But maybe, just maybe, I can take this baby step toward reclaiming some of the things that used to bring me pleasure. It’s about damn time.



Filed under: Mental Health Tagged: being overwhelmed, bipolar disorder, bipolar type 2, depression, friends, husband, hypomania, mental health, mental illness, my experiences, nature

The Law of Averages, Mania, and Spring

I survived Spring 2016!

Every spring for the last three years (2013, 2014, and 2015) I became manic and was hospitalized for a number of days. I was worried that I'd bat four-for-four and also become manic this year. However, that was not the case. And I am so relieved.

Earlier this year my boyfriend mentioned the Law of Averages to me regarding the streak of manias I had been experiencing. He claimed for me that my luck would change, that after three years in a row I was bound to have some reprieve.

Back in February and March, on about two occasions, I felt the twangs of mania: hyperproductivity and insomnia. But luckily nothing came of it.

To stave off the mania, I continue to take my prescription medications; I see my psychiatrist and therapist regularly; I increased the number of acupuncture treatments I receive per month; and I continue to make self-care and sleep priorities.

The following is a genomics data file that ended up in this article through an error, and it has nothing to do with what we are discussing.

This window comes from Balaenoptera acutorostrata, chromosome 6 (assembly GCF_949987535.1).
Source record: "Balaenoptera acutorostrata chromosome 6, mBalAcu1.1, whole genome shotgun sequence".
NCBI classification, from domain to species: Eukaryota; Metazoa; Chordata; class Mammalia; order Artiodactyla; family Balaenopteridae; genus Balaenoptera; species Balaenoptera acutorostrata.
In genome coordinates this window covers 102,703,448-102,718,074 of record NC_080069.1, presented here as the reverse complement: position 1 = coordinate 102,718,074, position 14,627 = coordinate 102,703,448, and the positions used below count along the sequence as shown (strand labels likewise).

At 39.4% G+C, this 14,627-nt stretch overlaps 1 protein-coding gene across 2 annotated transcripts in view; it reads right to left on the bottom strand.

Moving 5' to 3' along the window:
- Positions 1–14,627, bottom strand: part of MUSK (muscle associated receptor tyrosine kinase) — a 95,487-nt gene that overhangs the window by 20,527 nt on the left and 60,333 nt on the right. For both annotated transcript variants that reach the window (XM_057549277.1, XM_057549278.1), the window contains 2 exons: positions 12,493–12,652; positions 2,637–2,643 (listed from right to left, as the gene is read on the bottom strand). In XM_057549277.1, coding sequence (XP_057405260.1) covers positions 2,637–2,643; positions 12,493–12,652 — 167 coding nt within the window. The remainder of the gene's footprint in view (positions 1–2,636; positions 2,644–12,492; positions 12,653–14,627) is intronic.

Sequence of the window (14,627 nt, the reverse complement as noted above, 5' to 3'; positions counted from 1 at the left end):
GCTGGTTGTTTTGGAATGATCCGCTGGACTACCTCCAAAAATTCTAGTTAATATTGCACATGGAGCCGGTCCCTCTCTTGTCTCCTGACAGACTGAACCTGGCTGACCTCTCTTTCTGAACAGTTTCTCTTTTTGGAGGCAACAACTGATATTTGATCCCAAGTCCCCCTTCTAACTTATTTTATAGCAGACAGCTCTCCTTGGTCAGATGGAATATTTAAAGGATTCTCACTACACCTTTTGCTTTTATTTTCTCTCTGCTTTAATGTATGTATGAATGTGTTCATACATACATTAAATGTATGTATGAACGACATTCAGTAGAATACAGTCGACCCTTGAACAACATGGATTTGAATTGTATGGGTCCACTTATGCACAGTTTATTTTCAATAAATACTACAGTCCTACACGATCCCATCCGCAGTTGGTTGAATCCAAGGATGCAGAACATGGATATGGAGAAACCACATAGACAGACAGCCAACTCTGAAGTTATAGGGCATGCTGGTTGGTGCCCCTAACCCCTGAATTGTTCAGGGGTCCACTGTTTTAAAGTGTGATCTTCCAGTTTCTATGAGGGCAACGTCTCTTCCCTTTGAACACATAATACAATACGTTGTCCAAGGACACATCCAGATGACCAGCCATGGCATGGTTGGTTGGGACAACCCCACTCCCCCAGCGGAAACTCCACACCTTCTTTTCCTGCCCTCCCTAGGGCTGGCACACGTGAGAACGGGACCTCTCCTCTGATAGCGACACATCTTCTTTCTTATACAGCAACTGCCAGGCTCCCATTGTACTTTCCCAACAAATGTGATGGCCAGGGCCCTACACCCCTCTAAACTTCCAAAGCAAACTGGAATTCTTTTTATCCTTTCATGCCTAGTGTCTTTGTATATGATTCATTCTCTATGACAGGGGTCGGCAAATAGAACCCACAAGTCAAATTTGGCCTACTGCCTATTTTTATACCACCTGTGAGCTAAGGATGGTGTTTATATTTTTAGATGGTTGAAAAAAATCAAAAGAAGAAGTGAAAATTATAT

I know there's no magic bullet to living in recovery, but I like my system. Every component is important, but perhaps the most important two, for me, are sleep and meds.

Additionally, I am glad that I made it through my first year of my graduate school program without a hospitalization. I experienced my first bipolar episodes (one depression and one mania) ten years ago when I attended graduate school for my Master's in Education. I took a leave of absence from the program to focus on my recovery and wellness and would not graduate until two years later. Now, back in graduate school, this time for a Master's in Social Work, I am happy that the first year is down, and without any mental health crises. Just two more years of grad school to go. I'm claiming that I'll be bipolar episode free for the duration.